A. It is a fundamental principle of golf that one plays the ball (winter conditions apart) as it lies. Any "accidental" movement of the ball through the green or in a hazard - even by a quarter of an inch - could dramatically improve the lie. Within the defined limits of the tee, the player can place the ball anywhere; any accidental movement or re-teeing in this area would confer no advantage.
Sedgefield, Co Durham (via e-mail)
A. The difference with knocking a ball off the tee is that it is yet to enter play on that particular hole. Elsewhere, whether on he fairway, green, rough, or hazard, the ball has already begun its weary way. Of course it should be noted that only the opening shot can be made with a tee in the first place.
Q. I have only seen real tennis played at Lord's. Are there any other major centres for the sport? Who is the British Champion? Is there a World Champion?
A. There are real tennis courts opening all around the country. Apart from Lords, Queen's Club and the Chelsea Harbour Club in London, it is possible to play at Leamington Spa, Cambridge University, Manchester Tennis and Racquets Club and the Bristol and Bath Club, to name but a few. The World Champion is Rob Fahey, from Melbourne in Australia. There is no British champion as such, though the Open champion, world No2, and highest ranked British player is Julian Snow. The British and World women's Champion is England's Penny Lumley.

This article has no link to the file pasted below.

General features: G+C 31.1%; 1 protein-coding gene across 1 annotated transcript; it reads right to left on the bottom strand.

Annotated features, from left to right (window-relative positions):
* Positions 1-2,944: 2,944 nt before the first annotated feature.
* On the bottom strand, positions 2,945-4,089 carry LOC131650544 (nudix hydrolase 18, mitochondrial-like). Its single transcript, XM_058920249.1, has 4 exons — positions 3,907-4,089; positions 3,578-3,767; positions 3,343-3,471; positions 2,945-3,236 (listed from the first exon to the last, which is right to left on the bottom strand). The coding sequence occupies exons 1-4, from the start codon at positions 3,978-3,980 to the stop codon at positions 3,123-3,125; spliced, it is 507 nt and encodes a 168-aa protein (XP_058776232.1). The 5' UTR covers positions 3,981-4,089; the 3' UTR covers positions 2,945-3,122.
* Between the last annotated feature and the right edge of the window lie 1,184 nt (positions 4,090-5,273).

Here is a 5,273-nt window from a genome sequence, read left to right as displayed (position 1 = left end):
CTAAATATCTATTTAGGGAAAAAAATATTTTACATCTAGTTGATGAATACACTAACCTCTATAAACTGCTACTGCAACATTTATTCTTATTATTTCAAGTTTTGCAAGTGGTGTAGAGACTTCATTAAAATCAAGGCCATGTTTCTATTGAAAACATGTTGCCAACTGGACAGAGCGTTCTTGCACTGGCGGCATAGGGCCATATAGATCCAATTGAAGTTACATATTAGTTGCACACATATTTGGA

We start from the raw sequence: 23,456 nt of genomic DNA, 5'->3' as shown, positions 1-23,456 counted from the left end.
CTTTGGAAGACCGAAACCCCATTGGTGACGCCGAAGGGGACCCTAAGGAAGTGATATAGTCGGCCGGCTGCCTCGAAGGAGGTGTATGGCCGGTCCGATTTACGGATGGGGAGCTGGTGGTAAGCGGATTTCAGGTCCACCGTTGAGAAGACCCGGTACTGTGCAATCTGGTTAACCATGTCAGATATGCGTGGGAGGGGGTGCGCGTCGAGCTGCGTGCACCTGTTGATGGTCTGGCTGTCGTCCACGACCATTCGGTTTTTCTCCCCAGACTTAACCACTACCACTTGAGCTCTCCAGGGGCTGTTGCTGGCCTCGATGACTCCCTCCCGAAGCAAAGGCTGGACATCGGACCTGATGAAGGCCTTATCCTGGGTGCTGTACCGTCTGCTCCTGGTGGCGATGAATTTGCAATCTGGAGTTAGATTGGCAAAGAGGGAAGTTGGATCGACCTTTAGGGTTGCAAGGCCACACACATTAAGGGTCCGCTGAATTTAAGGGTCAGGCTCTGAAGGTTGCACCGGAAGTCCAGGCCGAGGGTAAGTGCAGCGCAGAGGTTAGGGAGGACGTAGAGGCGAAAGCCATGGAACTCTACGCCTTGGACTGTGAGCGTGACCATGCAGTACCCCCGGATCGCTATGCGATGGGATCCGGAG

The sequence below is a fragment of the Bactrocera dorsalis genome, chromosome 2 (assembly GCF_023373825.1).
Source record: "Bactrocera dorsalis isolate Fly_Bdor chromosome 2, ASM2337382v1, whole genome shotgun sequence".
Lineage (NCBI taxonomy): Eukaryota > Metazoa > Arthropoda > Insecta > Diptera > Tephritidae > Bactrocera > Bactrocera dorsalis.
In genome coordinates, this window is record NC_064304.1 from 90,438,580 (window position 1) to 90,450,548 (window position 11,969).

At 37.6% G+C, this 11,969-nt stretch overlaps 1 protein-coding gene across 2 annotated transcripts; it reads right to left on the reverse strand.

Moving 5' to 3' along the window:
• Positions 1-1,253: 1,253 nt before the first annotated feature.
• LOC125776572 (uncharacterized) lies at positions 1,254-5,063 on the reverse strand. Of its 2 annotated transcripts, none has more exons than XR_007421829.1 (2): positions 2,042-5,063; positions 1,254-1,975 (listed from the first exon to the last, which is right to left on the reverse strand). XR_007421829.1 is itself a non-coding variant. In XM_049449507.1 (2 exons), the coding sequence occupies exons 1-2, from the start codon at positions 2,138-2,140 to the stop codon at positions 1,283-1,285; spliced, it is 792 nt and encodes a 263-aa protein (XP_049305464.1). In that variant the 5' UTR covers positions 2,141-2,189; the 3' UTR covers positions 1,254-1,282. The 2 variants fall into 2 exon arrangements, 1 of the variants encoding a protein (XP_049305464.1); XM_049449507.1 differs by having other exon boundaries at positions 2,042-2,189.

Q. Since losing a group match to Juventus in December 1997, Manchester United have played 14 consecutive Champions' League matches without defeat. Is this a tournament record?
London N2 (Via e-mail)
Q. It was interesting to read Steve Tongue's contention (Independent on Sunday 9 May) that no team have lost as few as three matches and finished outside the top two in the Premiership or old First Division. But what is the most number of games a club has lost and still gone on to lift the championship in the top flight. And what about in the other Football League divisions, or Scotland?
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